"Do you want to work for nothing? That is what it comes down to. I could go home, sit on my butt and make a few more dollars per paycheck than I could by working when I draw my retirement," he said.

"But I am not ready to hang it up from coaching. I still love the game, what I am doing and working here. This is a great place to be and there are good people here. If I didn't like the people I work for, I would walk away now. I like who I work for and who I work with.

"I still desire and passion to coach. So I am going to keep doing it. That could eventually change, but I don't anticipate that any time soon."

Random thoughts

and updated material

Is there a better athletics director in the country than Tom Jurich at the University of Louisville?

With the women's basketball team making the Final Four in St. Louis, Jurich has now guided three teams to national prominence, joining the men's basketball team, which has made two Elite Eights plus a Final Four under Jurich, the baseball squad, which made the College World Series in Omaha, and the football team, which won made and won a BCS bowl, the Orange Bowl in Miami.

Jurich also has U of L teams ranked nationally in volleyball, softball and men's golf.

1,000-point clubs

Several players finished their careers while others can still ascend up the 1,000-point club ladders.

Taylor County High School's Chase Cox finished his stellar career as the Cardinals' No. 2 all-time boys' scorer with 2,124 points. (Ken Hatcher is the all-time top TCHS scorer with 2,136 points while there are now 23 boys' and 10 girls' members of the 1,000-point club.)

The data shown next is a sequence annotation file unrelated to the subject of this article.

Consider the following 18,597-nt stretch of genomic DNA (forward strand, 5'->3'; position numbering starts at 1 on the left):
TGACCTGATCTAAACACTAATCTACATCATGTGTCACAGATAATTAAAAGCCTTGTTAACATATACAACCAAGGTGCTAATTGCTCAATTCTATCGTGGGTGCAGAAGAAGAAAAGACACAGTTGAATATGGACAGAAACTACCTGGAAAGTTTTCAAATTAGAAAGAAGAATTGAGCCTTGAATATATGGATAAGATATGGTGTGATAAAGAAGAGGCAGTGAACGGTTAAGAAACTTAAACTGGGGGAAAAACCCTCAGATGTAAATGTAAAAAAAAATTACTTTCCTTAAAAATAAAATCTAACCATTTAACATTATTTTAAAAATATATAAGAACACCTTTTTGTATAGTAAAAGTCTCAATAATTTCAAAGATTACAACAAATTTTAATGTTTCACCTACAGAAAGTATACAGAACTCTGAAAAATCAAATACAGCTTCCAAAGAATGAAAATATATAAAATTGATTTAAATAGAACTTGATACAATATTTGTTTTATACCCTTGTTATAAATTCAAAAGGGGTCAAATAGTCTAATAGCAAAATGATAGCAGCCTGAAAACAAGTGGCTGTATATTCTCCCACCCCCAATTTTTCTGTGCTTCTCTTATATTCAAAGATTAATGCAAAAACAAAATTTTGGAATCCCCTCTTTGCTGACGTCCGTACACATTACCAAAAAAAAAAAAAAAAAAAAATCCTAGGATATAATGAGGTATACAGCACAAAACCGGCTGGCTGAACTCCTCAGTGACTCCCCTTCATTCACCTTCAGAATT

Campbellsville High School's Bryton Taylor finished his junior season ninth on the Eagles' all-time scoring list with 1,126 points. A double-digit scoring senior campaign could put Taylor No. 3 on the all-time list behind Petie Spaulding (2,052) and Austin Newton (1,617). There are 14 boy' and six girls on the CHS elite list, headed by Tasha Phillips' 2,088.

Zach Allender concluded his Campbellsville University career with 2,050 points and third on the men's all-time scoring ledger. Van Berry (2,615) and Benji Kelly (2,121) rank 1-2 on the 27-member contingent.

Sophomore Courtney Danis became the 27th Lady Tiger to score more than 1,000 points and will begin her junior season at No. 24 with 1,030 points.

Andrea Deaton (2,705) and Betty Conover (2,338) are 1-2 on the CU women's all-time ledger.

Jodie Meeks at the University of Kentucky will start his final season for the Big Blue with 1,246 points, which ranks 33rd among UK's 56 1,000-point scorers.

Patrick Patterson has 1,020 points in his first two seasons in Lexington to rank 53rd.

Dan Issel leads the all-time list with 2,138 while Kenny Walker (2,080) and Jack Givens (2,038) rank 2-3.

Terrence Williams and Earl Clark, assuming he goes professional after his junior year, finished their University of Louisville basketball days at No. 18 (1,565) and No. 48 (1,104) in the Cardinals' 1,000-point club.

A pair of seniors-to-be in 2009-10, Jerry Smith (946) and Edgar Sosa (930), will give U of L 62 1,000-point members, which will tie the University of North Carolina as the most in the elite group.

Also, while we're talking about 1,000-point clubs, in addition to Deaton at Campbellsville University, Valerie Still (University of Kentucky) and Angel McCoughtry (University of Louisville) mean women actually hold the all-time scoring leads at their respective schools.

Still's 2,763 leads Issel at UK while McCoughtry's 2,738 and counting before Sunday night's Lady Cardinal game with Oklahoma in St. Louis is in front of Darrell Griffith's 2,333 (DeJuan Wheat and Pervis Ellison also are over 2,000 at 2,183 and 2,143, respectively).

Whew, that's a lot of numbers and guess who's goofy enough to keep up with stuff like that?